@RightSaidFred99 I would take Gosling's word over you who did some Google searches .. these agreements aren't public and you won't just find them by typing in a search engine. So it really doesn't matter what you believe .. unless you were AT Sun or AT Microsoft when this went down .. your opinion means just a little less then gum on the bottom of a shoe.

    Yes, they are (as so any litigation that might lead to these agreements.) These are publicly traded companies. It would be extremely, extremely rare that something of such magnitude would be hidden away from public eyes. In fact, anything hidden like that would typically be considered un-kosher and suspect of investigation.

  • by Hatta (162192) on Tuesday September 28, 2010 @08:25PM (#33729902) Journal

    I thought he either defecated or ejaculated.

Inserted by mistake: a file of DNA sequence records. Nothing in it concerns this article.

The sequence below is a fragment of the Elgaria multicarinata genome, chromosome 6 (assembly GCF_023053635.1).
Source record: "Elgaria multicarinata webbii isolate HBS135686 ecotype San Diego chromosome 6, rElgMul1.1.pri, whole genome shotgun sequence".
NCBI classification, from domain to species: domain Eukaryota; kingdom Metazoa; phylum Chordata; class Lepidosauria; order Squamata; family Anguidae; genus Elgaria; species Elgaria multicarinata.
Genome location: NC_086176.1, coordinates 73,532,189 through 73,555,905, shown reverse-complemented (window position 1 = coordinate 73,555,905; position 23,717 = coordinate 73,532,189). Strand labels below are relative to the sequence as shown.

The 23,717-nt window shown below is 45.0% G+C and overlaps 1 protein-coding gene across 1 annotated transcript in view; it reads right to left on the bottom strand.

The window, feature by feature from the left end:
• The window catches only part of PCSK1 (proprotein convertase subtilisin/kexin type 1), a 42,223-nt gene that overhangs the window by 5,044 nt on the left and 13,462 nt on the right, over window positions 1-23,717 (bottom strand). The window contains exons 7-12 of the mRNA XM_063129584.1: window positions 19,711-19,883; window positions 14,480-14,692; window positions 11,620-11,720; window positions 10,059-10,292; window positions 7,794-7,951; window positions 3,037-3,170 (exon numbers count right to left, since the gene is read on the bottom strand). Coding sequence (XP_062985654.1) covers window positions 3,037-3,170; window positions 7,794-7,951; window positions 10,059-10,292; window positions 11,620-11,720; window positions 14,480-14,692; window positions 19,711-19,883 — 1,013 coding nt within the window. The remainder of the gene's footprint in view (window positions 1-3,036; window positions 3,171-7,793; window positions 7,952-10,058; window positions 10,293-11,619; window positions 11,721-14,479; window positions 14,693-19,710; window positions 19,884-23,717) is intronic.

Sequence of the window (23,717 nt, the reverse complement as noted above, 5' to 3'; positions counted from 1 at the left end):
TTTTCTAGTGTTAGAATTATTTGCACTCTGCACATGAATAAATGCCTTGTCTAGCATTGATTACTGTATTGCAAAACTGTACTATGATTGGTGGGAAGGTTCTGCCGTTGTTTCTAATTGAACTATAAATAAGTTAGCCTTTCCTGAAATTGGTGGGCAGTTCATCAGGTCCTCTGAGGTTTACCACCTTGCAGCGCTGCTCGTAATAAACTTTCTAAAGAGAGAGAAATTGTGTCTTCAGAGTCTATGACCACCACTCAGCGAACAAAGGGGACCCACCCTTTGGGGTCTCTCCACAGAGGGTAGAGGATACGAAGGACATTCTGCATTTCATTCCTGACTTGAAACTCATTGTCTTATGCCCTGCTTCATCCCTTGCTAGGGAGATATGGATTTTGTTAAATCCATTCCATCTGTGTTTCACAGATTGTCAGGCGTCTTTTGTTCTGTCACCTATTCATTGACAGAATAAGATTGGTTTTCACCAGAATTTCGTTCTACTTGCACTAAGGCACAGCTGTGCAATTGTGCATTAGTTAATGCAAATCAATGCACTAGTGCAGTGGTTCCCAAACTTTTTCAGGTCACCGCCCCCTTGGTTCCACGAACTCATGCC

• by Gorimek (61128) on Tuesday September 28, 2010 @09:38PM (#33730192) Homepage

    "IBM's been kind of weird on the whole topic because on the one hand they do everything they can to try and screw Sun over, I mean they didn't name Eclipse casually"

    Never crossed my mind but once pointed out it's obvious that an Eclipse is what can defeat the Sun!

  • by Anonymous Coward on Tuesday September 28, 2010 @11:28PM (#33730728)
    that's like saying "without einstein relativity wouldn't have been discovered", which is ridiculous. In fact, it's not even that strong of a statement, because there are competing languages. You get the idea, right?
  • let me unload, too (Score:5, Interesting)

    by yyxx (1812612) on Wednesday September 29, 2010 @02:42AM (#33731526)

    Ok, since he's unloading, let me "unload" too.

    Mr. Gosling, the only reason Java is any good at all is because large numbers of technically competent people (many of them at IBM) fixed up the bad design decisions you made and patched up your horrible implementation. Unfortunately, there are limits to how much one can fix if a language is as broken as Java 1.0 was.